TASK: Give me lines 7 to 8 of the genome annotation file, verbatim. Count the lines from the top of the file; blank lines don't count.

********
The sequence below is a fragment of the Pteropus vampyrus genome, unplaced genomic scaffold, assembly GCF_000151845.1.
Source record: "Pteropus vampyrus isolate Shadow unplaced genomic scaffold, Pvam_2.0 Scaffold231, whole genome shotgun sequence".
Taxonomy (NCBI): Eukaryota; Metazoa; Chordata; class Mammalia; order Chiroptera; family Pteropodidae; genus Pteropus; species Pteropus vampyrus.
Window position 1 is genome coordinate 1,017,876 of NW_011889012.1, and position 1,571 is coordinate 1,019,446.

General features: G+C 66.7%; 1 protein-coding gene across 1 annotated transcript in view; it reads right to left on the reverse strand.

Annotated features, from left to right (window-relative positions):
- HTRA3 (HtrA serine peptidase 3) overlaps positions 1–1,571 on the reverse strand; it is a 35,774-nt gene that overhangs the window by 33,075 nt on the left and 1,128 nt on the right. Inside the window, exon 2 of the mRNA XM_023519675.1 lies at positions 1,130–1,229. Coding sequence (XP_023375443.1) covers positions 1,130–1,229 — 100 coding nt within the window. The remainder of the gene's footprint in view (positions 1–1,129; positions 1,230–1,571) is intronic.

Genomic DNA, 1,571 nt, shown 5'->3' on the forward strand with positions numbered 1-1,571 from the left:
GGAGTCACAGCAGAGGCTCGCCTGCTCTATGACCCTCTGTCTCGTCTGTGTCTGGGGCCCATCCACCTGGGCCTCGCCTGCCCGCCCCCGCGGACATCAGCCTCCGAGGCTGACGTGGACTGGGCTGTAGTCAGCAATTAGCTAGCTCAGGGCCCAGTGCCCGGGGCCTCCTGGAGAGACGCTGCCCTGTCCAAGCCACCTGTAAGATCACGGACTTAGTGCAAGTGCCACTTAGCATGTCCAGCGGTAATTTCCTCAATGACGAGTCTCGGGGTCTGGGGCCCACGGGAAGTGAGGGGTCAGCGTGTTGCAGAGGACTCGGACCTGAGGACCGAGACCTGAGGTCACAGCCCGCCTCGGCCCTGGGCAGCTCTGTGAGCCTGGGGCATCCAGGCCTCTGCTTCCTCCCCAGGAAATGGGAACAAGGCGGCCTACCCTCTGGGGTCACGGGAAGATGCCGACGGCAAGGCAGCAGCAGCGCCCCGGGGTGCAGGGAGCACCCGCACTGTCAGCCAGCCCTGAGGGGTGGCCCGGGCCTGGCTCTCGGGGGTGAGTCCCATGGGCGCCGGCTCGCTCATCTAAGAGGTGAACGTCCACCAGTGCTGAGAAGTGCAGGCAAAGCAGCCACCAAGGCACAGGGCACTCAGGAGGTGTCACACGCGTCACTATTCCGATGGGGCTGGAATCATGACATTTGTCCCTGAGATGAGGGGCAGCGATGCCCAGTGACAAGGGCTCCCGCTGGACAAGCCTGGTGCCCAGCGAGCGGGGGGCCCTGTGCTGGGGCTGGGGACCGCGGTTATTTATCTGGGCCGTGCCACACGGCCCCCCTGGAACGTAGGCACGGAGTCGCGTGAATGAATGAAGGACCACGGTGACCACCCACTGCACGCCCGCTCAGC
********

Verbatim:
- HTRA3 (HtrA serine peptidase 3) overlaps positions 1–1,571 on the reverse strand; it is a 35,774-nt gene that overhangs the window by 33,075 nt on the left and 1,128 nt on the right. Inside the window, exon 2 of the mRNA XM_023519675.1 lies at positions 1,130–1,229. Coding sequence (XP_023375443.1) covers positions 1,130–1,229 — 100 coding nt within the window. The remainder of the gene's footprint in view (positions 1–1,129; positions 1,230–1,571) is intronic.

Genomic DNA, 1,571 nt, shown 5'->3' on the forward strand with positions numbered 1-1,571 from the left: